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Is Your Child’s Sleep Affecting Their Learning?

07 March 2017

Sleep patterns linked to children’s development, learning, behaviour and relationships

  • Sleep article 2017
  • Sleep article 2017
  • Sleep article 2017
  • Sleep article 2017
  • Sleep article 2017

Cranky? Emotional? Distracted? Is your child getting enough sleep?  Have you noticed lapses in their attention or do they forget what they are supposed to be doing?  As humans, we need a minimum amount of sleep to function fully on a daily basis.

Sleep is vital for overall health and wellbeing in addition to readiness for learning 1 and has long been researched in relation to children’s development, behaviour and relationships 2

“A substantial proportion of children who have learning problems also have sleep problems” 3

Since the 1980s, many studies have found a link between sleep deprivation, and cognitive and academic difficulties 3.  Lack of sleep can also make diagnosed difficulties or disabilities worse in students, particularly in the areas of attention and memory 3.  Poorer quality and duration of sleep has been associated with children being overweight, having more accidents, having lower cognitive ability, and more behaviour difficulties 1.  It follows that sleep should be a priority for parents and educators, to ensure students are ready and able to access the learning opportunities available to them, and to reach their full potential.

In order to support students to have good quality and duration of sleep, here are some tips:

  • Establish a sleep routine.  Children should get used to following a routine before bed and going to bed at the same time every night.  This way their body clock gets used to falling asleep at the same time every night.  At weekends, children can be allowed to stay up one hour later than normal, and lie in one hour longer.  Any longer than this can lead to a ‘jetlag’ effect on Sunday nights and Monday mornings, especially among teenagers!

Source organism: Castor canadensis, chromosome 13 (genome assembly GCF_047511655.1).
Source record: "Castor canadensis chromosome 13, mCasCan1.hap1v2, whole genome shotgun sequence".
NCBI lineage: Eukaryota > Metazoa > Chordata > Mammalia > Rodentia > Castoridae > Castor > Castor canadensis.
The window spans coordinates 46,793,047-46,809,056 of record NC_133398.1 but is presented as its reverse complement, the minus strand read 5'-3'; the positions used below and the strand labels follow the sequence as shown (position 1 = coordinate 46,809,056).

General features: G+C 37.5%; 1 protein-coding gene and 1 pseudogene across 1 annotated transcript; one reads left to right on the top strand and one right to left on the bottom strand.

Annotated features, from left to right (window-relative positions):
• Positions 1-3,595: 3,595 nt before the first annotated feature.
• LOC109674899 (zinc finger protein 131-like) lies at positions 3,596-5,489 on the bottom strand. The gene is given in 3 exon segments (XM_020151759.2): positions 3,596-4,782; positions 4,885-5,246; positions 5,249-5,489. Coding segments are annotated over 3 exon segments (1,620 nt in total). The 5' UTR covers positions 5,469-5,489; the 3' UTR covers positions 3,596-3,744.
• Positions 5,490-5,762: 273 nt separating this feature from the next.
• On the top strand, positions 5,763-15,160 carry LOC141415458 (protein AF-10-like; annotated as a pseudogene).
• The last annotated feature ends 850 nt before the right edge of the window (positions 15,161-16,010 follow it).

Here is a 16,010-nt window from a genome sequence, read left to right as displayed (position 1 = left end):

• Go to bed early!  Children aged 3-5 years need 10-13 hours of sleep every night; children aged 6-13 need 9-11 hours; teenagers need 8-10 hours.  During adolescence a lot of brain development takes place and sleep is particularly important for this.
  • Avoid daytime naps.  If we sleep during the daytime, this upsets our body clock at night.
  • Minimise screen time. Electronic devices give off a stimulating light that alerts and wakens up the brain, making it more difficult to sleep.  It is better to read a book or do something relaxing before bedtime. Agree a family ‘charge time’ – at an agreed time all devices go away to charge every evening. Parents try to lead by example! 
  • Stop being busy.  The last hour before bed should not include any homework, activities or conversations that might stimulate our minds to be thinking or stressing about matters.
  • Avoid stimulants. Caffeine, sugar and chocolate give us energy and make us alert.  They shouldn’t be consumed in the three hours before we plan to sleep.
  • Exercise.  The body needs to be tired to sleep.  Exercise is important for our mood, health and wellbeing.
  • Do not disturb.  Pets, music, lights and other people are all causes of disruption that can disturb sleep.  Ensure children’s bedrooms are cool, dark and quiet.

Vivienne Scott
DCIS Educational Psychologist


1 Staton, S., Irvine, S., Pattinson, C., Smith, S. & Thorpe, K. (2015). The sleeping elephant in the room: Practices and policies regarding sleep/rest time in early childhood education and care. Australasian journal of early childhood.

2 Lukowski, A.F. & Bell, M.A. (2015). On sleep and development: recent advances and future directions. Monographs of the society for research in child development.

3 Buckhalt, J.A. (2013). Sleep and cognitive functioning in children with disabilities. Exceptional children.